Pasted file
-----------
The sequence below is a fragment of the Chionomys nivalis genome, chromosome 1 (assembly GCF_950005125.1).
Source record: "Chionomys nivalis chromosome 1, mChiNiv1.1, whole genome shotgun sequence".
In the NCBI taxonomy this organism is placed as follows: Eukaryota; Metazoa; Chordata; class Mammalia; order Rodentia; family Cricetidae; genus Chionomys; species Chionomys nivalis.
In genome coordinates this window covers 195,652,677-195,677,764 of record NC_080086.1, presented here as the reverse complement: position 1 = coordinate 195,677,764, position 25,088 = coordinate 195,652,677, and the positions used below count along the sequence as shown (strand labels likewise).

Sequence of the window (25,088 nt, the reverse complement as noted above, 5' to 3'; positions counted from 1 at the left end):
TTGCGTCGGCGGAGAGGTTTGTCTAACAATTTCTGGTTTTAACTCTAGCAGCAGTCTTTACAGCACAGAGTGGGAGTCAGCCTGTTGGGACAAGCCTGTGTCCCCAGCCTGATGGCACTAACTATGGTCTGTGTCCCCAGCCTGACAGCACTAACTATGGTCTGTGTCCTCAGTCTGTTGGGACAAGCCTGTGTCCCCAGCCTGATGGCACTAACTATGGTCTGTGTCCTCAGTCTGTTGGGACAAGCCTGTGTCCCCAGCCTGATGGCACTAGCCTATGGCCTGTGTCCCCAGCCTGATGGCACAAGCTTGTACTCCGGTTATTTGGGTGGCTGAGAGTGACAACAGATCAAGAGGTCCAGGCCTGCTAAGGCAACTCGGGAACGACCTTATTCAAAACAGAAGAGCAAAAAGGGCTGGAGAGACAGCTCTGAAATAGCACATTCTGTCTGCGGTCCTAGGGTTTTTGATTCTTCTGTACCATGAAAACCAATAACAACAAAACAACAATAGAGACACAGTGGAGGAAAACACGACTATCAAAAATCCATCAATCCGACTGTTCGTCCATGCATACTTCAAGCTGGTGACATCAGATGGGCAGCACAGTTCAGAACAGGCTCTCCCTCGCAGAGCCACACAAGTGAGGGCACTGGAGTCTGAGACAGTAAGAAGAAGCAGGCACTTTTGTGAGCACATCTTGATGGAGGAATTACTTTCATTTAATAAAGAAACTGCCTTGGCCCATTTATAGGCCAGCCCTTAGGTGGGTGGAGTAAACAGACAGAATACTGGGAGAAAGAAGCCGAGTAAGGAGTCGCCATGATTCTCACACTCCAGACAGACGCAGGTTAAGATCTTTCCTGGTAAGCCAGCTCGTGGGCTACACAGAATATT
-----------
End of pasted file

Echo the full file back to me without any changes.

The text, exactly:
The sequence below is a fragment of the Chionomys nivalis genome, chromosome 1 (assembly GCF_950005125.1).
Source record: "Chionomys nivalis chromosome 1, mChiNiv1.1, whole genome shotgun sequence".
In the NCBI taxonomy this organism is placed as follows: Eukaryota; Metazoa; Chordata; class Mammalia; order Rodentia; family Cricetidae; genus Chionomys; species Chionomys nivalis.
In genome coordinates this window covers 195,652,677-195,677,764 of record NC_080086.1, presented here as the reverse complement: position 1 = coordinate 195,677,764, position 25,088 = coordinate 195,652,677, and the positions used below count along the sequence as shown (strand labels likewise).

Sequence of the window (25,088 nt, the reverse complement as noted above, 5' to 3'; positions counted from 1 at the left end):
TTGCGTCGGCGGAGAGGTTTGTCTAACAATTTCTGGTTTTAACTCTAGCAGCAGTCTTTACAGCACAGAGTGGGAGTCAGCCTGTTGGGACAAGCCTGTGTCCCCAGCCTGATGGCACTAACTATGGTCTGTGTCCCCAGCCTGACAGCACTAACTATGGTCTGTGTCCTCAGTCTGTTGGGACAAGCCTGTGTCCCCAGCCTGATGGCACTAACTATGGTCTGTGTCCTCAGTCTGTTGGGACAAGCCTGTGTCCCCAGCCTGATGGCACTAGCCTATGGCCTGTGTCCCCAGCCTGATGGCACAAGCTTGTACTCCGGTTATTTGGGTGGCTGAGAGTGACAACAGATCAAGAGGTCCAGGCCTGCTAAGGCAACTCGGGAACGACCTTATTCAAAACAGAAGAGCAAAAAGGGCTGGAGAGACAGCTCTGAAATAGCACATTCTGTCTGCGGTCCTAGGGTTTTTGATTCTTCTGTACCATGAAAACCAATAACAACAAAACAACAATAGAGACACAGTGGAGGAAAACACGACTATCAAAAATCCATCAATCCGACTGTTCGTCCATGCATACTTCAAGCTGGTGACATCAGATGGGCAGCACAGTTCAGAACAGGCTCTCCCTCGCAGAGCCACACAAGTGAGGGCACTGGAGTCTGAGACAGTAAGAAGAAGCAGGCACTTTTGTGAGCACATCTTGATGGAGGAATTACTTTCATTTAATAAAGAAACTGCCTTGGCCCATTTATAGGCCAGCCCTTAGGTGGGTGGAGTAAACAGACAGAATACTGGGAGAAAGAAGCCGAGTAAGGAGTCGCCATGATTCTCACACTCCAGACAGACGCAGGTTAAGATCTTTCCTGGTAAGCCAGCTCGTGGGCTACACAGAATATT